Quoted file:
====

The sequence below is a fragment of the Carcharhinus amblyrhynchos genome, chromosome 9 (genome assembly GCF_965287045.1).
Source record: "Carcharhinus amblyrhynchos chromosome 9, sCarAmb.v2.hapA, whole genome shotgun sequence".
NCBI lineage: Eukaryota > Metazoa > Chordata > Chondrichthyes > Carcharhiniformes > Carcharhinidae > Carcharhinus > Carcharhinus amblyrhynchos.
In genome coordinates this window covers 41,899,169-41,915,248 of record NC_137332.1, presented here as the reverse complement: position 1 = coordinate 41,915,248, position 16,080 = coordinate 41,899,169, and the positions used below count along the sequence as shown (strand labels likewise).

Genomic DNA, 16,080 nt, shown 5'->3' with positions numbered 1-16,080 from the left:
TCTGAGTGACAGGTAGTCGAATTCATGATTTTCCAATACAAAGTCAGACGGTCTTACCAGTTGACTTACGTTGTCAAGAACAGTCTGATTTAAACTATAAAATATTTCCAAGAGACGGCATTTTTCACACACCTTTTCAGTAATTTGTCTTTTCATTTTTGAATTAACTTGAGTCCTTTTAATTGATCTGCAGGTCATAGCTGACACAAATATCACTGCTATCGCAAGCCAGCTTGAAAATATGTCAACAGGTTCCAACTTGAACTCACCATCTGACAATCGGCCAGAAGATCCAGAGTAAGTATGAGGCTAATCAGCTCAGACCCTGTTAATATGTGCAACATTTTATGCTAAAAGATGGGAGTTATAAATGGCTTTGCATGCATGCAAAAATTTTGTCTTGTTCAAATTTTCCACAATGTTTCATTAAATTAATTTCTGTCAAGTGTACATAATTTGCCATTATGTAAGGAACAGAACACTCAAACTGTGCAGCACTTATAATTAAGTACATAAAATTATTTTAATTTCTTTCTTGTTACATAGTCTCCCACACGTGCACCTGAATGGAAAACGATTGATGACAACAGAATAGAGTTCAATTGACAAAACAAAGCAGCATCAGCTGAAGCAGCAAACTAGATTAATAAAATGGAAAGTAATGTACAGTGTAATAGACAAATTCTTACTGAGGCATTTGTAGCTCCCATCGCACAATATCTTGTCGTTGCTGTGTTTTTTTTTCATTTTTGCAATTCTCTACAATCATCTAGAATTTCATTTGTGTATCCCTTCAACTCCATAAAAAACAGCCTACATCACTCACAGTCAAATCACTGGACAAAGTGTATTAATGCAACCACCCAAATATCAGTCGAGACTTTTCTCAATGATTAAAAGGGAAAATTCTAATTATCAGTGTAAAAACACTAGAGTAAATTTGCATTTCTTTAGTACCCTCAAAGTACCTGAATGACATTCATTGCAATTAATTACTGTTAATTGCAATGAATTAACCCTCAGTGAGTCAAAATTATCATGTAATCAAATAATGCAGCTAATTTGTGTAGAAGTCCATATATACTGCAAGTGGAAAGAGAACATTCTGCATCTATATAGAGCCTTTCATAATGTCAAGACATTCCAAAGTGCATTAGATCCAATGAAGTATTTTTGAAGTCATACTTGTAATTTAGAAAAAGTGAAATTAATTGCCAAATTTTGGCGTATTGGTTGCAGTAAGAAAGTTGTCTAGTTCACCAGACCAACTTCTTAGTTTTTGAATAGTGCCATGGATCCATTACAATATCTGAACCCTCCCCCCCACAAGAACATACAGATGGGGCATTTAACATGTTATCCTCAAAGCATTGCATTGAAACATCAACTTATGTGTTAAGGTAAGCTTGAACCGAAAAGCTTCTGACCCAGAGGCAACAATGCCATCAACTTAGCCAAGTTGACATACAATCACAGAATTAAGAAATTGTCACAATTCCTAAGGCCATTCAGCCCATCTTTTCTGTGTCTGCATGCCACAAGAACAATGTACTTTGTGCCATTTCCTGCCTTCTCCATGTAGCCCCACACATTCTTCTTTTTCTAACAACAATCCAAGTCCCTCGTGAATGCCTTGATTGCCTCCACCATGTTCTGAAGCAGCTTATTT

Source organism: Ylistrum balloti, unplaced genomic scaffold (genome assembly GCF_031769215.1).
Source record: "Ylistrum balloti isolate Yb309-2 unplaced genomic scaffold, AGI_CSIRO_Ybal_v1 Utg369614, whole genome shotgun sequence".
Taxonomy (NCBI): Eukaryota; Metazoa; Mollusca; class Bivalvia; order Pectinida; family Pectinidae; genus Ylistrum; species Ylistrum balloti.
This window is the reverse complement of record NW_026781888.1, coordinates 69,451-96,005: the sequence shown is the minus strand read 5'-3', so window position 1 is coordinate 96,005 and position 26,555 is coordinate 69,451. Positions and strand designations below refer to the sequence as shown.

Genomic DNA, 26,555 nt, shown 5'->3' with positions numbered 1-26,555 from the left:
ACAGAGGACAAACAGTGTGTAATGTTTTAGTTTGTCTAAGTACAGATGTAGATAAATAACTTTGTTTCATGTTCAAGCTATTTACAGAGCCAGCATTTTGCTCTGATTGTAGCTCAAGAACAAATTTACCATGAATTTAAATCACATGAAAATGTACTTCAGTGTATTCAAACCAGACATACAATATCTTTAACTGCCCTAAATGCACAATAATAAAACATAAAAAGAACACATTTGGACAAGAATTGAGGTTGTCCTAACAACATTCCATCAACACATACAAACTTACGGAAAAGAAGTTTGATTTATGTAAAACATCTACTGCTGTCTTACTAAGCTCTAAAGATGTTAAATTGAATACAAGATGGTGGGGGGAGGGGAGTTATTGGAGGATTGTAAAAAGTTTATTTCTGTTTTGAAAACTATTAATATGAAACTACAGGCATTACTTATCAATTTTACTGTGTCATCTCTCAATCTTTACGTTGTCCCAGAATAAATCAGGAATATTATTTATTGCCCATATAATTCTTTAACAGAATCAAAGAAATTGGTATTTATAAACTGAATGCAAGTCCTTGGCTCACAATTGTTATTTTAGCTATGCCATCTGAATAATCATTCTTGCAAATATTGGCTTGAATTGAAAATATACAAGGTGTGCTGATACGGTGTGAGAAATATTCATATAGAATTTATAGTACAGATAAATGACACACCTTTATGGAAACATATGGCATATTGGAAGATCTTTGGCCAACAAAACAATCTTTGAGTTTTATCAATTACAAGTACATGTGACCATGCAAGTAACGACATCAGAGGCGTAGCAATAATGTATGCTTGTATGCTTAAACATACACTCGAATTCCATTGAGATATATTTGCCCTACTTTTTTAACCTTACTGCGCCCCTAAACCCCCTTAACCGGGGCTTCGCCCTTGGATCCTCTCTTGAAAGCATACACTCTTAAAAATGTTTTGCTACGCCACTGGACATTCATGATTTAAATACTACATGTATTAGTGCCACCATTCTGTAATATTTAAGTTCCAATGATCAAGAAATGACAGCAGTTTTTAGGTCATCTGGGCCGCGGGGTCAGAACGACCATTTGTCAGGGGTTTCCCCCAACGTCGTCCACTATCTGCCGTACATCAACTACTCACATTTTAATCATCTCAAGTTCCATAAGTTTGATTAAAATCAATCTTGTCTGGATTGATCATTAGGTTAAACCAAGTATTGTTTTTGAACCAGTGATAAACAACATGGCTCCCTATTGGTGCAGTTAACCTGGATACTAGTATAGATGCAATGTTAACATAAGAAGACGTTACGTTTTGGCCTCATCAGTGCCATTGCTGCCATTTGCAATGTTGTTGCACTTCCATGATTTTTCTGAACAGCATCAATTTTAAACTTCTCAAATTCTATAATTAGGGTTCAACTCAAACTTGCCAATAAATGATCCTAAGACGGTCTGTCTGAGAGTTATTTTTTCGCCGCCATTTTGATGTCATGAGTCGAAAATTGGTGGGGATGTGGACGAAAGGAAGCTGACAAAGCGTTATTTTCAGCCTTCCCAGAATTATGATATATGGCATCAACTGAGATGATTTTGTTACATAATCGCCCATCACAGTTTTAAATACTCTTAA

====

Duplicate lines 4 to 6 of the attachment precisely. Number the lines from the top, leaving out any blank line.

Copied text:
In genome coordinates this window covers 41,899,169-41,915,248 of record NC_137332.1, presented here as the reverse complement: position 1 = coordinate 41,915,248, position 16,080 = coordinate 41,899,169, and the positions used below count along the sequence as shown (strand labels likewise).

Genomic DNA, 16,080 nt, shown 5'->3' with positions numbered 1-16,080 from the left:
TCTGAGTGACAGGTAGTCGAATTCATGATTTTCCAATACAAAGTCAGACGGTCTTACCAGTTGACTTACGTTGTCAAGAACAGTCTGATTTAAACTATAAAATATTTCCAAGAGACGGCATTTTTCACACACCTTTTCAGTAATTTGTCTTTTCATTTTTGAATTAACTTGAGTCCTTTTAATTGATCTGCAGGTCATAGCTGACACAAATATCACTGCTATCGCAAGCCAGCTTGAAAATATGTCAACAGGTTCCAACTTGAACTCACCATCTGACAATCGGCCAGAAGATCCAGAGTAAGTATGAGGCTAATCAGCTCAGACCCTGTTAATATGTGCAACATTTTATGCTAAAAGATGGGAGTTATAAATGGCTTTGCATGCATGCAAAAATTTTGTCTTGTTCAAATTTTCCACAATGTTTCATTAAATTAATTTCTGTCAAGTGTACATAATTTGCCATTATGTAAGGAACAGAACACTCAAACTGTGCAGCACTTATAATTAAGTACATAAAATTATTTTAATTTCTTTCTTGTTACATAGTCTCCCACACGTGCACCTGAATGGAAAACGATTGATGACAACAGAATAGAGTTCAATTGACAAAACAAAGCAGCATCAGCTGAAGCAGCAAACTAGATTAATAAAATGGAAAGTAATGTACAGTGTAATAGACAAATTCTTACTGAGGCATTTGTAGCTCCCATCGCACAATATCTTGTCGTTGCTGTGTTTTTTTTTCATTTTTGCAATTCTCTACAATCATCTAGAATTTCATTTGTGTATCCCTTCAACTCCATAAAAAACAGCCTACATCACTCACAGTCAAATCACTGGACAAAGTGTATTAATGCAACCACCCAAATATCAGTCGAGACTTTTCTCAATGATTAAAAGGGAAAATTCTAATTATCAGTGTAAAAACACTAGAGTAAATTTGCATTTCTTTAGTACCCTCAAAGTACCTGAATGACATTCATTGCAATTAATTACTGTTAATTGCAATGAATTAACCCTCAGTGAGTCAAAATTATCATGTAATCAAATAATGCAGCTAATTTGTGTAGAAGTCCATATATACTGCAAGTGGAAAGAGAACATTCTGCATCTATATAGAGCCTTTCATAATGTCAAGACATTCCAAAGTGCATTAGATCCAATGAAGTATTTTTGAAGTCATACTTGTAATTTAGAAAAAGTGAAATTAATTGCCAAATTTTGGCGTATTGGTTGCAGTAAGAAAGTTGTCTAGTTCACCAGACCAACTTCTTAGTTTTTGAATAGTGCCATGGATCCATTACAATATCTGAACCCTCCCCCCCACAAGAACATACAGATGGGGCATTTAACATGTTATCCTCAAAGCATTGCATTGAAACATCAACTTATGTGTTAAGGTAAGCTTGAACCGAAAAGCTTCTGACCCAGAGGCAACAATGCCATCAACTTAGCCAAGTTGACATACAATCACAGAATTAAGAAATTGTCACAATTCCTAAGGCCATTCAGCCCATCTTTTCTGTGTCTGCATGCCACAAGAACAATGTACTTTGTGCCATTTCCTGCCTTCTCCATGTAGCCCCACACATTCTTCTTTTTCTAACAACAATCCAAGTCCCTCGTGAATGCCTTGATTGCCTCCACCATGTTCTGAAGCAGCTTATTT